The only prominent manager who spoke up and said anything that might anger the UFC giant was Monte Cox, who said to Sports Illustrated's Josh Gross, "I just think it's unfortunate... What if the UFC decides they're doing a new calendar? If a guy doesn't want to pose, do they cut him for that, too?"
The Sports Illustrated article also said that Cox will "likely" advise his clients not to sign away the lifetime rights to their likenesses, which could indicate that the UFC's next power struggle will be with Cox and the many UFC fighters that he manages.
Despite publicly saying, "F--k him. F--k them. All of them, every last f--king one of them" about Fitch and the other fighters who would not sign the UFC merchandising agreements, Dana White said in an interview with USA Today that he had no problem at all with Fitch or any of the other individual fighters. He said repeatedly that he just had a problem with their management.
If anything, doesn't that make White's actions worse? He had a problem with someone's managers, so in order to send a message to those managers, inflict pain on those managers, and put pressure on those managers, he released Fitch. Treating the #2-ranked welterweight in the world (or any fighter, for that matter) like a lowly pawn in his own power struggles is supposed to make White's actions less reprehensible instead of more reprehensible?
Fitch seemed to be aware of the bigger picture, as he said on Mauro Ranallo's radio show on Thursday, "It’s 100 percent a power play... They are coming out and they are trying to break us. They are trying to break Zinkin Entertainment and get us to jump off a ship. They are trying to send a message to the rest of the [fighters] out there."
Fitch also spoke again about White's negotiation style, which is essentially to sign what he tells you to sign, or else. Fitch said, "He made those threats. ‘What are you going to do? Where are you going to go? Good luck trying to fight somewhere else.’ This was in the process of the negotiating. This is what he was saying to us.”
The UFC started its very calculated game of chicken by first releasing Fitch's teammate, Christian Wellisch. Then, when Wellisch's teammates still wouldn't sign the merchandising agreements that the UFC ordered them to sign, Fitch was released next. Regarding Wellisch, Fitch told Sherdog, "They cut him from the organization first, I think as kind of a scare for me and [Josh] Koscheck and Cain [Velasquez]." Undefeated heavyweight prospect Velasquez would have almost certainly been next, given that White told Yahoo Sports that Velasquez "can get the f--k out."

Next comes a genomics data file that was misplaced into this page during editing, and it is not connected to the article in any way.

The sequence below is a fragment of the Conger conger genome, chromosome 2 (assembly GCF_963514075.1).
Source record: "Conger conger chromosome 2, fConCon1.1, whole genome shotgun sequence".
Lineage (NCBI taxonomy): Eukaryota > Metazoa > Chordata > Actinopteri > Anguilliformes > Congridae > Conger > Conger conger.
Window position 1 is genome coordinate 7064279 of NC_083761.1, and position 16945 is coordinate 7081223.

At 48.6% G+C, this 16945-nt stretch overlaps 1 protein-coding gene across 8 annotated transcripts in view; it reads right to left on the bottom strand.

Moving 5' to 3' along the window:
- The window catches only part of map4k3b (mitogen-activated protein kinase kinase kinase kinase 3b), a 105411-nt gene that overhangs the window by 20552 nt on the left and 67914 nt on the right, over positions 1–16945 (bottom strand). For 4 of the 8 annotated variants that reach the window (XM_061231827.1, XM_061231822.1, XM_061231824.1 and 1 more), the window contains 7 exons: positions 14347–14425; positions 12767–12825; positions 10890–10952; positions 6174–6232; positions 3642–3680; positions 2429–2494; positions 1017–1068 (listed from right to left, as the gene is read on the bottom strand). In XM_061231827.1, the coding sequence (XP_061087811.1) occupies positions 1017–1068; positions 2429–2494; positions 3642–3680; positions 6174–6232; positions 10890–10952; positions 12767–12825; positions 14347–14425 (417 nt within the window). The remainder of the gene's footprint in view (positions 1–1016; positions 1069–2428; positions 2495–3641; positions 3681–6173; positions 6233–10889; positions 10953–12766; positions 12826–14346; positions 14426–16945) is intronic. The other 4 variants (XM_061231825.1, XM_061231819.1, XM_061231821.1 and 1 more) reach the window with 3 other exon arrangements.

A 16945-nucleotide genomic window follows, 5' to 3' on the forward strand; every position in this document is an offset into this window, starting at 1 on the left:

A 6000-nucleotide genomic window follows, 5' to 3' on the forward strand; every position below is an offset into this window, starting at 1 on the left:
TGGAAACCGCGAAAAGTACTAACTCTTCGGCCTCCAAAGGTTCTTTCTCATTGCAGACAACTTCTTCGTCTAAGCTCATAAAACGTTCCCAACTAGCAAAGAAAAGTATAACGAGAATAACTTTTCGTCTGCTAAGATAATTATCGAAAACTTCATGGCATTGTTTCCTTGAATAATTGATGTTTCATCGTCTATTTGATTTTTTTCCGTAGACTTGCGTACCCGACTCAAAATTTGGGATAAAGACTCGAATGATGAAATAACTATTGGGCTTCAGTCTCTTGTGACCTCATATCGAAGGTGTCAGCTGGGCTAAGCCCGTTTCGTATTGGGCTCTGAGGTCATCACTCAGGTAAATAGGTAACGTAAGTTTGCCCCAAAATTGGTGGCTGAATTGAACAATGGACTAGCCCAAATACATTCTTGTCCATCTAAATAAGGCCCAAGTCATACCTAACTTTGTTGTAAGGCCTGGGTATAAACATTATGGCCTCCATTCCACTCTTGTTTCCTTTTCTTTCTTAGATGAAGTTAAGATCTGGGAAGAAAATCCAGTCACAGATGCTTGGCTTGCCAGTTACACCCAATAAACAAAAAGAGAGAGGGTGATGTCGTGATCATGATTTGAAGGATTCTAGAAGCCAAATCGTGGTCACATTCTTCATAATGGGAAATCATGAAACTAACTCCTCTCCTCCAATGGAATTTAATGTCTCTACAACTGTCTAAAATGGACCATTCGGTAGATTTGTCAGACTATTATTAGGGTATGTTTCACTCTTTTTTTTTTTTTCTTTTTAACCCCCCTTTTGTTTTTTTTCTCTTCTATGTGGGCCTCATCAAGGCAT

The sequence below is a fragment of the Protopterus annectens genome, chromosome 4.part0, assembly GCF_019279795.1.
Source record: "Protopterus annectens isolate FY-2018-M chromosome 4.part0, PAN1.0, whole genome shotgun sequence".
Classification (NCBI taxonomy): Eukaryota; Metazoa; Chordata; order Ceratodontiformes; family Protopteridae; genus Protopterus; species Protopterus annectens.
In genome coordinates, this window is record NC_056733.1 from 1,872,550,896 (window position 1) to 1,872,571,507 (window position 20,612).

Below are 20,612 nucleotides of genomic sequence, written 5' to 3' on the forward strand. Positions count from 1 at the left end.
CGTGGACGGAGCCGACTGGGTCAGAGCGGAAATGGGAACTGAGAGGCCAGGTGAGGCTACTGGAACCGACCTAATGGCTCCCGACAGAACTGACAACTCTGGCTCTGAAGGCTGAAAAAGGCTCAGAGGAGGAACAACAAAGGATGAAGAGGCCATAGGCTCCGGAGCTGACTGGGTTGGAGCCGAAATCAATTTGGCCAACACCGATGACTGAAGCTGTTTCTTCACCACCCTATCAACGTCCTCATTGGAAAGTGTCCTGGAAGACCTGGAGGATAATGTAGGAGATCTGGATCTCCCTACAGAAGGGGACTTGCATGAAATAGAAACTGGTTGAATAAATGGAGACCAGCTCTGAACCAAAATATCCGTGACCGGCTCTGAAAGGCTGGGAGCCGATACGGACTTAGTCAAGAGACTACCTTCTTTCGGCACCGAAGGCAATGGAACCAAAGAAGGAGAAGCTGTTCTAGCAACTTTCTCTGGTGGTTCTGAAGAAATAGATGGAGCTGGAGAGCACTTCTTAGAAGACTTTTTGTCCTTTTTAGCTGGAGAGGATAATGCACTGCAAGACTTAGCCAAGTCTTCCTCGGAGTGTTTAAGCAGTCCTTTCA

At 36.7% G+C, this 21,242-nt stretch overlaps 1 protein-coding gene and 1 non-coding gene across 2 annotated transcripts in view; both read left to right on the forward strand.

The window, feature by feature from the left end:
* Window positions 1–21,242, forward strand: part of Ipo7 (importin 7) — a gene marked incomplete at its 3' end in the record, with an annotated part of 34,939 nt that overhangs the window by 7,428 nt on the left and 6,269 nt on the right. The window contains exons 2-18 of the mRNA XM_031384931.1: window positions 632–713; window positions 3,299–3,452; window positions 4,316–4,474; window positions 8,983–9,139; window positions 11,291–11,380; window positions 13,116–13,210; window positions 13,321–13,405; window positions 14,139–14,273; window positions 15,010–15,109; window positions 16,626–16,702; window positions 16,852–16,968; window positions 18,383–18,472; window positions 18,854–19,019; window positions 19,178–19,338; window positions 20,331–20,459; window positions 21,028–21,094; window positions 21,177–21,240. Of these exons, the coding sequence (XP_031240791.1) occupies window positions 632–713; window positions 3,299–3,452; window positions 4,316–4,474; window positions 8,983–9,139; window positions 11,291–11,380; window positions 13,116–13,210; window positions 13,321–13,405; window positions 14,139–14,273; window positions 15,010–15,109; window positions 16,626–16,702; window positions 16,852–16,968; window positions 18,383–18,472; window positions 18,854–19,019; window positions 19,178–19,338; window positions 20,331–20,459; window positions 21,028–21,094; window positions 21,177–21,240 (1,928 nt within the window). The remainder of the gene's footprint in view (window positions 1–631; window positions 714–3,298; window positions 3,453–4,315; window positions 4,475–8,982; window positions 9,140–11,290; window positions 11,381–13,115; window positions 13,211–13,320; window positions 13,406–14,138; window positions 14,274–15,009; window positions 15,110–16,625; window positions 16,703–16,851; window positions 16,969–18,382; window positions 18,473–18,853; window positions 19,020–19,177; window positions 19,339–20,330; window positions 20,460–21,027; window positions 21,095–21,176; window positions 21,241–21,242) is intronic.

In an interview with Sports Illustrated, Fitch said, "To have this happen is crazy. This sport is definitely not about fighting anymore. It used to be about finding out who the best guy was, what the best style was. It's not about that anymore. It's about the top company making the most money."
Fitch also said to Sports Illustrated, "I just hope the other guys, the younger guys, everybody else involved, doesn't let them do this. Stand up for yourself. Stand up for your rights. If you don't like an agreement or you're not comfortable with it, don't sign."
Of course, less than 24 hours after he said that, Fitch signed.
As I wrote early this morning, the comments of UFC president Dana White in interviews with USA Today and other media outlets had the clear subtext that the UFC was attempting to essentially separate the fighters from their managers, whose job is to look out for the best interests of the fighters, as opposed to just signing whatever the UFC orders the fighters to sign.
The message to fighters was clear: If you want to keep fighting in the UFC, but your manager or lawyer advises you against signing this merchandising agreement or any other contractual agreement that may arise in the future, you can and should just circumvent your manager, contact the UFC directly, and sign whatever we tell you to sign.